Labour MP for Hornsey and Wood Green Catherine West said the stark data chimed with the struggles faced by her constituents.
A poll of 1,000 tenants in the capital by housing provider Dolphin Living showed that inflation had made housing costs unaffordable for 28 per cent.
A further 52 per cent reported a significant impact on their ability to pay rent, with just 20 per cent saying they were able to manage or had seen no change.
“These findings are alarming but sadly not surprising,” said West. “They reflect what I’m seeing in my inbox with people being hit by unaffordable rent rises of hundreds of pounds a month, and increasingly pushed out with Section 21 no-fault eviction notices if they complain or fail to pay up.”
It emerged this month that average rents had soared by more than 30 per cent in a year in some parts of the capital.
The Dolphin survey, conducted in October, found that more than a third of tenants in the capital were spending at least half of their take-home pay on rent.
A third of those who indicated that inflation had impacted their ability to afford rent had taken on extra work. More than a quarter had borrowed money from either an institution, family or friends.
In excess of one in 10 tenants affected by inflation had delayed rent payments.
Dolphin Living chief executive Olivia Harris said the cost of tenancy was “undeniably the most unrelenting pressure in London”.
“We need policy makers to step up and address an issue that is affecting many of us, particularly London’s critical workers who are disproportionally affected by rising housing costs,” she said.
“These workers went above and beyond to help us survive the pandemic and now it is our turn to support them by building more affordable rental homes in the city.”
Dan Wilson Craw, deputy director at campaign body Generation Rent, said the market was “unbearable” for tenants on low-to-middle incomes in the capital,
“Rents have been soaring in the past year and even if you’re not looking to move, you could still be hit by a sudden, unaffordable rent increase,” he warned.
“If your income hasn’t been rising, it is becoming ever harder to afford to live near your workplace. The danger for London is that there are jobs for key workers all over the country, so teachers, health workers and others will be increasingly tempted to move cities entirely, leading to even more pressure on our public services.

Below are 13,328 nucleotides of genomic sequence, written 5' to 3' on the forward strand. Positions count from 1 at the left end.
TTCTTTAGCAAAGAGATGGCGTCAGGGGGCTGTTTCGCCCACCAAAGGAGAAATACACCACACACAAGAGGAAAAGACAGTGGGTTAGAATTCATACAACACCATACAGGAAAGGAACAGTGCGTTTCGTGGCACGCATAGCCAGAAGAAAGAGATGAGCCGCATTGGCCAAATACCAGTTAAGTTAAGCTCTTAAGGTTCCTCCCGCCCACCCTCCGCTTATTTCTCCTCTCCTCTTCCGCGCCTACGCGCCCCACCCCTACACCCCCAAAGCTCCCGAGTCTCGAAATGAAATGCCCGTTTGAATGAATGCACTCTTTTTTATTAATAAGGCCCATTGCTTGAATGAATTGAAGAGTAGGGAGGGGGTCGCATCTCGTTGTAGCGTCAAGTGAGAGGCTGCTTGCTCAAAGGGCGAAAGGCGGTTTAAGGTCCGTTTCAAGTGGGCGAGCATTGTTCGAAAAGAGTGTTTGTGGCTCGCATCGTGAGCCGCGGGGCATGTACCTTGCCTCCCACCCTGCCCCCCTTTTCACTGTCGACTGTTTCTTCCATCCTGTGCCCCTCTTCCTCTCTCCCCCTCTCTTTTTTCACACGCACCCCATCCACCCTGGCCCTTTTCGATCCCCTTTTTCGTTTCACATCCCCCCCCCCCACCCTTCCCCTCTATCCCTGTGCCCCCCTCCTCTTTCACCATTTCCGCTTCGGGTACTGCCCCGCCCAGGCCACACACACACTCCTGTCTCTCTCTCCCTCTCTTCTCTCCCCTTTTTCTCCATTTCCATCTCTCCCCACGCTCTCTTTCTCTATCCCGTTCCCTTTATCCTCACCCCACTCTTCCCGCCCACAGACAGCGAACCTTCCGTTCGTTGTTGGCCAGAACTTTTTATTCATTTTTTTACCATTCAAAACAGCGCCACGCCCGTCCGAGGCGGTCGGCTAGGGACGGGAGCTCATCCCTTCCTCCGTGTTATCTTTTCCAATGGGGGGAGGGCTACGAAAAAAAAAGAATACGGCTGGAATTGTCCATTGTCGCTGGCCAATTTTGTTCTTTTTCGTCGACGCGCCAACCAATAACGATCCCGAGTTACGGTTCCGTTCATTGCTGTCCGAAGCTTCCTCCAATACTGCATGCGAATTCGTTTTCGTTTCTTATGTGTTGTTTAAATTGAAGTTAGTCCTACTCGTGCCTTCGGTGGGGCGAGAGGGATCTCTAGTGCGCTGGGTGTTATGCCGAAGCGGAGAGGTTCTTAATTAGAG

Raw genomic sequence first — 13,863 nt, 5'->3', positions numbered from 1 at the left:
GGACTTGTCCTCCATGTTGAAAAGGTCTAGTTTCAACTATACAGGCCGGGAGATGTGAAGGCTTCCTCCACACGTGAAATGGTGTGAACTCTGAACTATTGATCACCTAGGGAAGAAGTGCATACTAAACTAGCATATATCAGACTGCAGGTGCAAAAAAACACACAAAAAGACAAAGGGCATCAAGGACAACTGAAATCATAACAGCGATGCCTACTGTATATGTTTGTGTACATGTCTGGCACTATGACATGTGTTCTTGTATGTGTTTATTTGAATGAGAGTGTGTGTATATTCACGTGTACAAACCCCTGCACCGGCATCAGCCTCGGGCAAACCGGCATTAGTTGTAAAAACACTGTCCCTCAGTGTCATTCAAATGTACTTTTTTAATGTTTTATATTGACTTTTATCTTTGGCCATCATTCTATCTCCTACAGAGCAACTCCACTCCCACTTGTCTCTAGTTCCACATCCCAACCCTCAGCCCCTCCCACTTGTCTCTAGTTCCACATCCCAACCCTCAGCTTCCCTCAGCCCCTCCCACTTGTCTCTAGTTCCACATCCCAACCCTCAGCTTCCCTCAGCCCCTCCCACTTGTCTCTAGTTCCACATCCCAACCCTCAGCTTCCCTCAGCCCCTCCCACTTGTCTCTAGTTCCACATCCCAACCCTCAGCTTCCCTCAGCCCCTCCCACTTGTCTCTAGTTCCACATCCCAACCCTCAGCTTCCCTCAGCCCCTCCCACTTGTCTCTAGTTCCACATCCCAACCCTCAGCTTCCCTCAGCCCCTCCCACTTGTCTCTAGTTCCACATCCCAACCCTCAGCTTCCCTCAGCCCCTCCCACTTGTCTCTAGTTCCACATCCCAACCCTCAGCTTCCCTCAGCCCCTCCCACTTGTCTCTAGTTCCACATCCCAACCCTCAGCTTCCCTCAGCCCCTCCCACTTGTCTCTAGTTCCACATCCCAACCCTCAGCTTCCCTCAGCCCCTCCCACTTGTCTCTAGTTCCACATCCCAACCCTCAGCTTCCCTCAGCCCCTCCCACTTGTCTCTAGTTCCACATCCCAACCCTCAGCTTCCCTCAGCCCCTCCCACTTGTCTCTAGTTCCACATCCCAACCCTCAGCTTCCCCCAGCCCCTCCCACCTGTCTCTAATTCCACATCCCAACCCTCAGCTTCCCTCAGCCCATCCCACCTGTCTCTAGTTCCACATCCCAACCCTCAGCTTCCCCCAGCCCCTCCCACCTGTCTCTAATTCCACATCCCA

“We need much greater efforts from government to build homes where they’re needed, restrictions on landlords from imposing unaffordable rent hikes, and to devolve powers to the Mayor of London to control rents.”
London Renters Union campaigns officer Siobhan Donnachie called for an immediate ban on rent increases.
“It’s unfair that the people who kept London going during the pandemic are being priced out,” she said.
“We need to bring rents under control to keep key workers in the city and prevent further strain on essential services.
“Rent regulations have the power to address the urgency and scale of our current rental crisis, delivering greater affordability for millions of renters both now and in the future.”
Ms Harris called for more homes to be made available at discounted rent levels.
“Intermediate rental housing could play a crucial role in the stemming of the crisis,” she said. “It offers an alternative rental choice for households with a modest income, providing secure, affordable, good quality and well managed homes at below-market rent.
“We hope the government realises that the delivery of discounted rental housing in high value areas needs to be prioritised though an investment package to either build new supply or convert existing stock to homes for Londoners.”
‘Housing market is broken’
Ms West said: “It’s almost four years since the government promised to introduce rental reform yet still, we’re waiting and private tenants are living with insecurity, sky high rents and, all too often, poor conditions.
“Our housing market is broken. London can’t function if critical workers can’t afford to live here and that will only happen with more of the genuinely affordable council housing we so desperately need – and rental reform.”
A government spokesperson said today: “We are providing significant support to help people through these tough times by holding down energy bills and delivering up to £1,350 in direct cash payments to millions of vulnerable households.
“Ensuring a fair deal for renters remains a priority for the government, that’s why we will deliver on our commitment to abolish Section 21 ‘no fault’ evictions.”